We saw Loch Drunkie, Loch Venachar, Loch Achray and Loch Katrine. For each and every one of them, Nic had at least one story to tell, all of them interesting, a mixture of myth, reality and mystery which you tend to love although you know it’s pulling your leg.

It is worth mentioning that Nic warned us from the very beginning that forecasting the weather in Scotland is done on 5-minute intervals: “What’s the weather like today? Well, now it’s raining and it’s going to last for about 5 minutes. Then we’ll see and we’ll keep you informed!” The coach driver from London to Edinburgh had told me the same thing: “Unlike anywhere else in the world, in Scotland you don’t need to graduate from university to be able to get a job in forecasting the weather. Anyone can do it, it’s the easiest job. Just say ‘Today the weather in Scotland is sunny and wet and there’s 90% chance it will rain and 10% chance it might.’ There’s no way you can be proven wrong.

It is also worth mentioning that Nic “provided” genuine Scottish weather almost on demand, so we experienced rain, clouds, sun, warmth, clouds, rain, sun, rain etc, and every now and then patches of clear sky of the purest blue hue I have ever seen. It must have some scientific explanation, but understanding its physics would certainly spoil its magic…

The hairy coo

The hairy coo‘ is what the Scottish lovingly call this fluffy cow.

Highland cattle or kyloe are a Scottish breed of cattle with long horns and long wavy coats which are coloured black, brindled, red, yellow or dun… The breed was developed from two sets of stock, one originally black, and the other reddish.” (Wikipedia)

Very matter-of-fact-ish, isn’t it?

Truth is the hairy coos we saw have names (Fiona, Heather, Alex) which they answer to by looking in that direction or coming to you. They know they’re in for a treat, they recognise the bus and they come towards the wire fence where they’re going to get their afternoon snack. We give them slices of bread which they take directly from our hands. There are four big coos, two reddish, one brown and one black, and a white calf. The two reddish ones get jealous of any other coo being fed, so we have to make sure they are given a slice of bread each at the same time we feed any of the other coos.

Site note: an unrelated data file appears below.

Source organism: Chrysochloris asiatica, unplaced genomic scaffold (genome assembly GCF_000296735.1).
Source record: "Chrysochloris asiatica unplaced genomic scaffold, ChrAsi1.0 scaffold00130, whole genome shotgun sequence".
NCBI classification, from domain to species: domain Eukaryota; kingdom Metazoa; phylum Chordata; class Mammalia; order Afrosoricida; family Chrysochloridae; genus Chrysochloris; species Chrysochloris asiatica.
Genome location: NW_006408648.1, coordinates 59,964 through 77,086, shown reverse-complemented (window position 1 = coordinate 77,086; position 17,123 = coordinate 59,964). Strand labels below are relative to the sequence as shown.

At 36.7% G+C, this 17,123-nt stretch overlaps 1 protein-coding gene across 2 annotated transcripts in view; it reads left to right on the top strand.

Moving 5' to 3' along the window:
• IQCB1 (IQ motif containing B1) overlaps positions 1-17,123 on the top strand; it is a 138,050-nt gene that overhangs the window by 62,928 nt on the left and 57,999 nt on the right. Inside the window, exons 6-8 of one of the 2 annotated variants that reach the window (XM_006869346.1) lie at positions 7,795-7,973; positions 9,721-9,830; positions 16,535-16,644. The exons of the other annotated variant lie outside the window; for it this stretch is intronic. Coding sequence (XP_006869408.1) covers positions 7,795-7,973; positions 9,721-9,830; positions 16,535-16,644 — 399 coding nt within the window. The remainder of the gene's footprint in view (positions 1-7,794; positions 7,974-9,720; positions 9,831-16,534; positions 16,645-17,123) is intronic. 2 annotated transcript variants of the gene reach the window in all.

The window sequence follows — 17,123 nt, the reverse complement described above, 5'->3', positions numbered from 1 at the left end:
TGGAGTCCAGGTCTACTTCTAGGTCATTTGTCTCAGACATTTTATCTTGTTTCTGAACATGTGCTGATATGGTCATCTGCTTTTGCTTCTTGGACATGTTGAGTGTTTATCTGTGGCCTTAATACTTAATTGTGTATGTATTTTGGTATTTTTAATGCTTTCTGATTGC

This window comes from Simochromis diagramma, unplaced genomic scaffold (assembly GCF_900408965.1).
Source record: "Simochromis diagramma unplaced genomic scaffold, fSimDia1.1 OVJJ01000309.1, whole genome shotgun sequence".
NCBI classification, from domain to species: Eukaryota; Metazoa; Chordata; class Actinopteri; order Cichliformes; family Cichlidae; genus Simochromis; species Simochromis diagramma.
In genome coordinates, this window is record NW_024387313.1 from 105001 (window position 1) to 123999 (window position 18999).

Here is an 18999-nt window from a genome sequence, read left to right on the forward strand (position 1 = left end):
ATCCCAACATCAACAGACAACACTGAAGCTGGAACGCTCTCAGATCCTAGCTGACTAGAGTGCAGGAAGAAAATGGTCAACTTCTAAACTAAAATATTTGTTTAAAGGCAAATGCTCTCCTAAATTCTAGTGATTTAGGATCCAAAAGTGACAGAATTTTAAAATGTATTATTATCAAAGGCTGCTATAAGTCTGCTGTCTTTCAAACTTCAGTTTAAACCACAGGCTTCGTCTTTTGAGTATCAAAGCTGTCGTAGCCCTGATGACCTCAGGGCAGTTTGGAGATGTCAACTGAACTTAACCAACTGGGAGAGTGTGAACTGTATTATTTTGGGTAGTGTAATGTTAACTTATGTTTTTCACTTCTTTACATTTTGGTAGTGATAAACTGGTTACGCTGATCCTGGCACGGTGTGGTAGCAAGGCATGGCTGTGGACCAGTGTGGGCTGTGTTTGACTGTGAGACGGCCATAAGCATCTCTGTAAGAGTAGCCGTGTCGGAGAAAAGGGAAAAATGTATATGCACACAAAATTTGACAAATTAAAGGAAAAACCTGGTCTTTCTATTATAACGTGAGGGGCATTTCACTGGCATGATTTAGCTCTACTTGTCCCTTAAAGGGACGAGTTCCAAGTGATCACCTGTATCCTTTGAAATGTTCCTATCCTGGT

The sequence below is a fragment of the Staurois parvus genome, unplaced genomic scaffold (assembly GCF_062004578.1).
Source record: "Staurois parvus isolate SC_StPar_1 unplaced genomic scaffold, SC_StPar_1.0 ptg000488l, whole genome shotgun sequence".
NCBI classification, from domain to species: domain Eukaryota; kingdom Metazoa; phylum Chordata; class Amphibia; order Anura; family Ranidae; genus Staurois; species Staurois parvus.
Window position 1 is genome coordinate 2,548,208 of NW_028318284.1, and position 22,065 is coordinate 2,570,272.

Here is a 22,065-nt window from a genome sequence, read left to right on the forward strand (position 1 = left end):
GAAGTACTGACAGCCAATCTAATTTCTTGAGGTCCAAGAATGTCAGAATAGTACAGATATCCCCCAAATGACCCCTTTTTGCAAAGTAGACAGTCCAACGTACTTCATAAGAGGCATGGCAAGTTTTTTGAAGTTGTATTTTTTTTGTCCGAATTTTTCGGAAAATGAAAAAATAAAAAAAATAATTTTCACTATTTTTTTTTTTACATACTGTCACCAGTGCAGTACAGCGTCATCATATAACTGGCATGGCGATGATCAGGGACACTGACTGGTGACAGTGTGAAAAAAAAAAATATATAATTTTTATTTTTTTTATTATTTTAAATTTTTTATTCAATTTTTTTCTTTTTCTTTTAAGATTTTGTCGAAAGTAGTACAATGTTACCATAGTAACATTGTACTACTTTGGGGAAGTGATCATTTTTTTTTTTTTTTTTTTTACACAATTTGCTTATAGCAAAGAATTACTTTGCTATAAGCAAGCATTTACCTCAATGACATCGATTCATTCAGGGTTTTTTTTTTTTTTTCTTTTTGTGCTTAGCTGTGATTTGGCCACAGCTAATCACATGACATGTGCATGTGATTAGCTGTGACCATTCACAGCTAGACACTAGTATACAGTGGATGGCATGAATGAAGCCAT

Doune Castle

Doune Castle may look strangely familiar, even to those who have never visited before. It depends on your taste in films: Doune Castle is a place of pilgrimage for Monty Python fans from all over the world who come to see the place where they filmed parts of “Monty Python and the Holy Grail“. ” Follow the link at the beginning of the paragraph and you’ll find more where this came from.

6.00pm – After 9 hours, we got back to Deacon’s House Cafe, pretty tired but so full of all the beauty we had seen, all the stories we had heard, all the magic of the tour.  Getting off the bus was like stepping back into the real world. We tipped our lovely Nic, said our goodbyes and headed towards the seashore.

Along the way to the sea, among the many old buildings and sites, we took our last photos before the battery of my phone went dead. Here’s the Palace of Holyroodhouse, residence of many kings and queens in Edinburgh.

The Palace of Holyroodhouse

We spent about half an hour on the beach, at sunset, kindly asking the sun to chase away the rain that was threatening to pour on us as we got there. We admired the sea, the sky, the rainbow, taking in all the beauty and peace before we left for the bus station in central Edinburgh.

Did we like Edinburgh? Aye! Did we like Scotland? Aye, aye! We fell in love with Scotland and we’ll surely go back one day.